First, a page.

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MANILA, Philippines – Caving in to pressure, President Ferdinand Marcos Jr. has granted a “final extension” for operators of public utility vehicles (PUVs) to consolidate.
Prior to the new April 30 deadline, more than 1,900 jeepney and UV Express routes risked being wiped out nationwide by February 1. Under a Land Transportation Franchising and Regulatory Board (LTFRB) memorandum circular, jeepneys that failed to consolidate before the deadline of December 31, 2023, had only until January 31 to ply certain routes, including those with low consolidation rates.
But there were also some routes where none of the jeepneys or UV Express units plying them formed a cooperative or corporation. Based on LTFRB data, 395 jeepney routes in Metro Manila have no consolidated entities, along with 108 routes for UV Express. Nationwide, the number of PUV routes without consolidated entities reaches 1,948. What happens to these routes?
Before the extension, this meant that legally, those routes were supposed to have no more trips by February 1 unless other consolidated PUVs were pulled in to serve them, or the PUVs originally under that route continued to ply them as “colorum” vehicles.
However, the government clarified now that unconsolidated PUVs will still be allowed to ply their routes by February in light of the extended deadline. The LTFRB, however, has yet to release an updated memorandum on how it will implement the extension.
Even with the new deadline granted, transportation officials were firm that operators must consolidate if they want to keep their routes. This extension will serve as a last chance for operators to consolidate into a cooperative or corporation.
Search this table below to see the consolidation status of your route as of December 31, 2023, if your route will still be in service by February 1. Take note that only routes labeled as having no consolidated entities are in danger of being wiped out.
Before the extension was announced, left-leaning critics of the PUV Modernization Program warned that the consolidation requirement will soon bring job losses and messy commutes.
“This reaffirms our fears of massive job losses and disruption of public transport after January 31 when unconsolidated jeeps and UVE will no longer be allowed to operate,” said Bagong Alyansang Makabayan president Renato Reyes in a statement on Saturday, January 20.
Transport group PISTON, which has co-led a series of protests against the program, also said a “mass transport disaster” awaited as “thousands” of drivers and operators could be displaced.
Using the data provided by the LTFRB, Rappler created a map visualizing the status of consolidation nationwide. Regions are shaded based on the number of jeepney or UV Express routes that failed to consolidate before December 31, 2023.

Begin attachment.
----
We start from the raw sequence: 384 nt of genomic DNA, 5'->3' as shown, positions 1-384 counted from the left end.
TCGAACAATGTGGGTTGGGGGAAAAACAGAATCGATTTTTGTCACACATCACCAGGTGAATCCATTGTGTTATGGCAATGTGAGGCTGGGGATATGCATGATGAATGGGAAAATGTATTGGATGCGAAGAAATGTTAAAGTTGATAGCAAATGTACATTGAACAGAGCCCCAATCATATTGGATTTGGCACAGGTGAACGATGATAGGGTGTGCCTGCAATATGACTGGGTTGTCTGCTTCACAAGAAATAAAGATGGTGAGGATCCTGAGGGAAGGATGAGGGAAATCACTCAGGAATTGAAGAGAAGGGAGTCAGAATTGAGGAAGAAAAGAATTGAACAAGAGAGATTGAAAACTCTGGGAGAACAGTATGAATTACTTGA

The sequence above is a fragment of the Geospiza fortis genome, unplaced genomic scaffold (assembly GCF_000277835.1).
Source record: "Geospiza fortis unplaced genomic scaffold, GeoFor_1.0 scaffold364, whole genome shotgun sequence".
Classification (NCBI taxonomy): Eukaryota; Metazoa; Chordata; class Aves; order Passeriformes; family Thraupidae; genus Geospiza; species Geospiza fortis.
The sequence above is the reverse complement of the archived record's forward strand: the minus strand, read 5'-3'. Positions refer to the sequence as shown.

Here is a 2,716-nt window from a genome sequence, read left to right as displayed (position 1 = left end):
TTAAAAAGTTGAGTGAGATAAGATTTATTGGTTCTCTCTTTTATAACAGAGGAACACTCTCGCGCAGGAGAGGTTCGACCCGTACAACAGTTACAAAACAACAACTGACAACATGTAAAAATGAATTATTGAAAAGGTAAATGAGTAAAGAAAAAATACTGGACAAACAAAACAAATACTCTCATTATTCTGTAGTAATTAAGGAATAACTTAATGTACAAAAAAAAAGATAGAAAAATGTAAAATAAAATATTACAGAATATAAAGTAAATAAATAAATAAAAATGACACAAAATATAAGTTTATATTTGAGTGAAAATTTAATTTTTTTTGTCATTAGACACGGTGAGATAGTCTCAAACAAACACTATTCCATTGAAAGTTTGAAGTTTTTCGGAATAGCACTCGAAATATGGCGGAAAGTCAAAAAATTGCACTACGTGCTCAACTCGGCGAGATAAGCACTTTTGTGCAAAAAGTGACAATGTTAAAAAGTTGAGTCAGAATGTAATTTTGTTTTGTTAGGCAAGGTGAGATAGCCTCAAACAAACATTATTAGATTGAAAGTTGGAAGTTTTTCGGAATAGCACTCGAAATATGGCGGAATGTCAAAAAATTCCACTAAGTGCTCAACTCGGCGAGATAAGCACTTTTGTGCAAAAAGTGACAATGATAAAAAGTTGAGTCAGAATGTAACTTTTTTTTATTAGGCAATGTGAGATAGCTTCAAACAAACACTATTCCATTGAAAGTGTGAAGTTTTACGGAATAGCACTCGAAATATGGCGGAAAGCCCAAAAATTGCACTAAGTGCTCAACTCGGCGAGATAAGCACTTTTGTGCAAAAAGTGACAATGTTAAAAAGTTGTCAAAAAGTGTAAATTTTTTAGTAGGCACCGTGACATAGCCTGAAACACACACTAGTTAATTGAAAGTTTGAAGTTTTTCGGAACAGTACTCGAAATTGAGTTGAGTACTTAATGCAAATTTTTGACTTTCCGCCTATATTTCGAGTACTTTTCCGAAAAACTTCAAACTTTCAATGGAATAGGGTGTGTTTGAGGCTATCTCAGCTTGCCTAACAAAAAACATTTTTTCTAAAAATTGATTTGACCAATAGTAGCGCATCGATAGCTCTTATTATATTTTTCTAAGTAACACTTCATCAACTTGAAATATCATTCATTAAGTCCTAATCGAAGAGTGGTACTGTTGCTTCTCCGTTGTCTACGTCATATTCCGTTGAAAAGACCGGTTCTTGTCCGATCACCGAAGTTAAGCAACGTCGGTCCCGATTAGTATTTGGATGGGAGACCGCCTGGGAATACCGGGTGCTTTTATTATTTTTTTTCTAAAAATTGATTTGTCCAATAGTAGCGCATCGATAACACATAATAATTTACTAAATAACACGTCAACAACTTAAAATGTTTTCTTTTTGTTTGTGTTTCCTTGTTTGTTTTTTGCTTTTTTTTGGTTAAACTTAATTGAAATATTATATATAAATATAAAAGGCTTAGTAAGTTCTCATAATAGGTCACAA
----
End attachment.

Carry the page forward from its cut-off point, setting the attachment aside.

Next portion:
Looking closely at the data, Bicol is the region that has the most number of unconsolidated jeepney routes. Nearly 68% of all routes in Bicol, or 451 routes, have no consolidated jeepneys. In Metro Manila, more than 35% of jeepney routes have no consolidated jeepneys. Central Visayas, Caraga, and Soccsksargen are the only regions that do not have routes that failed to consolidate.
Still, the government insists that there will be no transportation crisis. According to the Department of Transportation (DOTr), consolidated cooperatives will be asked to operate on routes with unconsolidated jeepneys. In relation to this, drivers who will be displaced by consolidation could be absorbed by other cooperatives or corporations that will “badly need” them as they expand routes.
“We were assured by the cooperatives na sila po ay tatanggap ng mga drivers doon sa operators na hindi po nag-consolidate (that they will accept drivers from operators who were unable to consolidate),” said Office of Transportation Cooperatives Chairman Jesus Ferdinand Ortega on January 5.
The DOTr also views consolidation as an opportunity to “rationalize” routes, which means that it really doesn’t expect to keep all routes. Transportation Secretary Jaime Bautista said that based on the government’s study, achieving a 65% consolidation rate nationwide will be “sufficient” to carry the program forward. He explained that some routes are redundant, with shorter routes overlapping with longer ones.
“‘Yung mga naiwan, sa tingin namin, will be enough. And we will, siyempre, rationalize na ‘yung mga ruta. For example, merong isang ruta 'nyo na mahaba. May mga ruta in between. ‘Yun ‘yung mga unconsolidated, ‘yung in between, baka hindi na. Kaya, ‘yun ang mga tinitignan natin,” he said in an interview on January 5.
(Those that were left, in our view, will be enough. We will, of course, rationalize the routes. For example, there's one long route. There are routes in between. Those routes in between that were unconsolidated may be dropped. That's what we're looking at.)
In the meantime, the LTFRB also advised the public to turn to other modes of public transportation for their daily commute.
“There are still other modes of public transport in Metro Manila. We are talking of buses, other modes like taxis, TNVS (transport network vehicle services) that could also accommodate public demand,” said LTFRB NCR Regional Director Zona Tamayo in a press briefing last December 29.
The government has also gone on record numerous times to defend its controversial PUV Modernization Program, holding three press conferences about it in a week. In each one, officials underscored how the program will uplift drivers and operators and how consolidation is a necessary first step to upgrading to modern jeepneys. (READ: Anti-poor? How gov’t defends PUV modernization, why jeepney stakeholders oppose it) – Rappler.com